.process(new FileCompletionProcessor())

Notice: We need to declare an end() on the onCompletion route to indicate the end of this one. What it means is that the onCompletion is a first class route on its own. So you can do all the DSL in this route as you like. You can do content based routing, filtering, invoking additional processors or beans etc. For Camel its just another route.

What happens is that when the original route is complete, e.g. the file content have been send to the activemq queue and the route is complete. Then the onCompletion kicks in. What Camel does internally is that it starts a new route in another thread that has a copy of the original exchange, that is routed in the onCompletion route. So the original route continues to run in its own thread to complete immediately. This ensures that the onCompletion route will not affect the original route.

The sample above was a basic example. What if you only want to do special work in case the original route failed? Well Camel supports DSL to specify:
- onFailureOnly
- onCompleOnly

For instance we want to invoke a bean registered with the id failureService in case the route failed. We can do this as:
.beanRef("failureService", "fileFailed")

And just like other functions in Camel onCompletion also supports scopes:
- global
- route

And the onWhen predicate that you might have seen as well.

Take a look at the documentation for further details and sample. It provides XML samples as well.


Apache Camel 2.0m2 released

Yeah finally we got the 2nd and last milestone for Apache Camel 2 released.

And this time even the front page at Apache Camel has the news item in time :)

I had used 30 minutes to write a nice summary of the important new features in this release. But somehow Blogger managed to shrew things up so it got lost. Damn why does it not auto save and let you look back revisions of edits. What I could get back was just the first 2 lines. So I am not in the mood to rewrite it again, so I keep this blog post short.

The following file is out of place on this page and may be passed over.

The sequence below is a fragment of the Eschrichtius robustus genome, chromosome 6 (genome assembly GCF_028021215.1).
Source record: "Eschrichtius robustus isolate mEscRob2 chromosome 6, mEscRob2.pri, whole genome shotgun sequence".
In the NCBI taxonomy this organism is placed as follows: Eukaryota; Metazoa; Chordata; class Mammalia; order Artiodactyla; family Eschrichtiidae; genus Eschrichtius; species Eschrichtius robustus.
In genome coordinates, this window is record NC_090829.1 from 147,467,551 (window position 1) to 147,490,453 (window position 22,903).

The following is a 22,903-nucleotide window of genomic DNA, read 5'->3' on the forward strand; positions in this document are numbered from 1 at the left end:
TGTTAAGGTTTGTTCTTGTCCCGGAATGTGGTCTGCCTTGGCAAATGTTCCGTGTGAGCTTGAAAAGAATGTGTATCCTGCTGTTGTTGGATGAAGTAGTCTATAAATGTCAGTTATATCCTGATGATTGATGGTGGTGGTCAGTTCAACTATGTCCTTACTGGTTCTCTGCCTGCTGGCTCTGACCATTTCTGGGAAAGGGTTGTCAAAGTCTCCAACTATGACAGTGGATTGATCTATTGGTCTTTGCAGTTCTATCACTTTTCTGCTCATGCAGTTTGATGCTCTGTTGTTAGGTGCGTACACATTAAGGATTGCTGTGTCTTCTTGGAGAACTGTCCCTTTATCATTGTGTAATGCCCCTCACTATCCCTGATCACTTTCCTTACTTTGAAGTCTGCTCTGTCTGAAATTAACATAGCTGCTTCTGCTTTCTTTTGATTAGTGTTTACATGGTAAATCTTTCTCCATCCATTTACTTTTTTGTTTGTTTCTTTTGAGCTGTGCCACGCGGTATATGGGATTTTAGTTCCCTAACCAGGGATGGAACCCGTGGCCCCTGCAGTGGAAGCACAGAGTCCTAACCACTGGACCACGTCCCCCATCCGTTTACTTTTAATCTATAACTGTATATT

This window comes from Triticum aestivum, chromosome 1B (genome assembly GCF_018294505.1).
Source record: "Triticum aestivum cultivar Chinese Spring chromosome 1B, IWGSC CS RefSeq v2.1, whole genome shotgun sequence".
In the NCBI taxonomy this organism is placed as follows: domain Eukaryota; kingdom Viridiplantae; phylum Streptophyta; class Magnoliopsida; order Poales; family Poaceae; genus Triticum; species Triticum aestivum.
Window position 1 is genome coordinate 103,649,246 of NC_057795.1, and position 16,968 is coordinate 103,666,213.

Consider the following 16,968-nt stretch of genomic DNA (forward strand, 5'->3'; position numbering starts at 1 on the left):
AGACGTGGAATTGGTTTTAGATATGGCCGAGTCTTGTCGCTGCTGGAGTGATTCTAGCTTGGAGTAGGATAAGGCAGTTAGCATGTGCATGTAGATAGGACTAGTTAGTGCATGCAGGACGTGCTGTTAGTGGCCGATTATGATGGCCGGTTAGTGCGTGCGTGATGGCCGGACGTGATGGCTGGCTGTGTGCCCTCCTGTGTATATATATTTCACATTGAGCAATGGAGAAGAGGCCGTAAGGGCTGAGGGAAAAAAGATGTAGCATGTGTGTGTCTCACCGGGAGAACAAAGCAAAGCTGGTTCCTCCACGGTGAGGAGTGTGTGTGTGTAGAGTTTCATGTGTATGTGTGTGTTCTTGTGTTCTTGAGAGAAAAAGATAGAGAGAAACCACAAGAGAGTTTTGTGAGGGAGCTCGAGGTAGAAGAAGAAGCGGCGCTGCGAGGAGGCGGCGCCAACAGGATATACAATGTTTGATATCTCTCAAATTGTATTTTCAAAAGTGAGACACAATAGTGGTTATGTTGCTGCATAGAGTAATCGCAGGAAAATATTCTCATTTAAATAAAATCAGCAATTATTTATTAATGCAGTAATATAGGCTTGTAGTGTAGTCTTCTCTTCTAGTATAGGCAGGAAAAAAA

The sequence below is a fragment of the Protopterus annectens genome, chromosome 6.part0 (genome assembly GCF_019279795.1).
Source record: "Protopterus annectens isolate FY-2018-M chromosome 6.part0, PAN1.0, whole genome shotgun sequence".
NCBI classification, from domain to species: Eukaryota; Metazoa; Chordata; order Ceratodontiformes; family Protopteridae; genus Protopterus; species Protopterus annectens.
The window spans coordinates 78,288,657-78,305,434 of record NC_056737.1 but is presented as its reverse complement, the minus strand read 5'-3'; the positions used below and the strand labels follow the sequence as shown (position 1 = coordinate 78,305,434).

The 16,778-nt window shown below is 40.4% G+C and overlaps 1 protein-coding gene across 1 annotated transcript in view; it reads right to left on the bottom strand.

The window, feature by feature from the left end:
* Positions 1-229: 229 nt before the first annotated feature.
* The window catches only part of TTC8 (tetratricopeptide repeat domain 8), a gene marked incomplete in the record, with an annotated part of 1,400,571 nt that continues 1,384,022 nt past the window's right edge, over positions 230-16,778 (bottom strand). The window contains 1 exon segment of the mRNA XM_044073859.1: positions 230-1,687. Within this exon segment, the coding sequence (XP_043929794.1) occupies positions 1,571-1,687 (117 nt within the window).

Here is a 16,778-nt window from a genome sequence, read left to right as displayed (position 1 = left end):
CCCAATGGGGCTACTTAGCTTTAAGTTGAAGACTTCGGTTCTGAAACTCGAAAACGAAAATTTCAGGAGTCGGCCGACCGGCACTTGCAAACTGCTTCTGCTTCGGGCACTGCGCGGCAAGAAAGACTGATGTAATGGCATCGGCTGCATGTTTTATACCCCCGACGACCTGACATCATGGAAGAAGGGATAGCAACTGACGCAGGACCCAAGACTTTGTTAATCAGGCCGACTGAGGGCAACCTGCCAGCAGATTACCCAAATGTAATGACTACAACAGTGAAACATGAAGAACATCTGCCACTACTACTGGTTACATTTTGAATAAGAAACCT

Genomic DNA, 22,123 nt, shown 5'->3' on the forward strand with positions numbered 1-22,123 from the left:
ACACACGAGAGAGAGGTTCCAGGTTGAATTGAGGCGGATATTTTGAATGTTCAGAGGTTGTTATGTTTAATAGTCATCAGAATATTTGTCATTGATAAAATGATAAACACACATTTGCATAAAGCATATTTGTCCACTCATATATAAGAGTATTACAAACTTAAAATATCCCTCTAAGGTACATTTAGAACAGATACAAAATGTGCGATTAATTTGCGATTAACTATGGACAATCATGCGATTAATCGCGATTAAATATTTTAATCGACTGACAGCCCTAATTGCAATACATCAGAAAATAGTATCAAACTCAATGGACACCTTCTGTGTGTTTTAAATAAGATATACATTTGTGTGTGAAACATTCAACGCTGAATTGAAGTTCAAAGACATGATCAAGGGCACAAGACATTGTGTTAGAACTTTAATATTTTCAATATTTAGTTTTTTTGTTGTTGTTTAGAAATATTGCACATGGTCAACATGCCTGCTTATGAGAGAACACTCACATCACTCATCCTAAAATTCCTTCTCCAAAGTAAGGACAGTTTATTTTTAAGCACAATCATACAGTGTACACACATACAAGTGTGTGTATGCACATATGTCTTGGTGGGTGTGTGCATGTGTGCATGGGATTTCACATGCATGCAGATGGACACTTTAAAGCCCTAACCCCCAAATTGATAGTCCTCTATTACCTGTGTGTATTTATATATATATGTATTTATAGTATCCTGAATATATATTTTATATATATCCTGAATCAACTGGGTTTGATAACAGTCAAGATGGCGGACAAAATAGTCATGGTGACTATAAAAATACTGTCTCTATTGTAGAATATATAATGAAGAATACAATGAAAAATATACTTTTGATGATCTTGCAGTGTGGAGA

You can check out from the release notes here.

This is the last planned milestone release. The plan is to use close in on the final release, fixing bugs and adding a few new features. And maybe taper a little with the API as we can seize the moment and do it before 2.0 is out. We hope to get 2.0 out within 1 month.

Please give 2.0m2 a test drive and we are especially interested in hearing about your experience if you upgrade from existing Camel 1.x applications.


Need tooling for Camel? We got FUSE tooling

At FUSE we do have tooling for Apache Camel. In fact the new FUSE Integration Designer 1.2 release is out of the door.

This tool have visual route editing for Apache Camel. My fellow colleague Oisin Hurley, whom is the leader on FUSE tooling announced it on his blog.

What is especially interesting for Camel in this release is that they have added all the EIP patterns we have in Camel. And its really cool to finally be able to see the routes in great looking diagrams. Its like being able to see the Matrix code as motion picture instead of green scrolling text.

Its a two way editor so you can import existing Camel routes, continue to edit them and export it back. And yes you can also export the diagrams as image files so you can put them in word documents or the likes.

You can read more about the FUSE Integration Designer and downloads at this link.

And head over to the FUSE Tooling forum where you can ask questions about the tooling and even meet Oisin himself on the forum.


On the road to Camel 2.0 - Concurrency with the async DSL

Its time to continue the road to Camel 2.0 and I thought that I should detail a bit more on the async DSL we have in Camel 2.0. It replaces the old thread DSL from Camel 1.x.

The async DSL is like the thread DSL used for concurrency. Under the async DSL lies the excellent Java Concurrency API where we leverage the ExecutorService for submitting concurrent tasks.  By default a thread pool with 5 threads is created. But you can pass in the core pool size if you like. For instance: from(x).async(20).to(y)

Suppose we have this simple route where we poll a folder for new files, process the files and afterwards move the files to a backup folder when complete.


The route is synchronous and there is only a single consumer running at any given time. This scenario is well known and it doesn't affect thread safety as we only have one active thread involved at any given time.

Now imagine that the inbox folder is filled with filers quicker than we can process. So we want to speed up this process. How can we do this?

Well we could try adding a 2nd route with the same route path. Well that doesn't work so well as we have competing consumers for the same files. That requires however that we use file locking so we wont have two consumers compete for the same file. By default Camel support this with its file locking option on the file component. But what if the component doesn't support this, or its not possible to add a 2nd consumer for the same endpoint? And yes its a bit of a hack and the route logic code is duplicated. And what if we need more, then we need to add a 3rd, a 4th and so on.

What if the processing of the file itself is the bottleneck? That is the calculateBean is slow. So how can we process messages with this bean concurrently?

Yeah we can use the async DSL, so if we insert it in the route we get: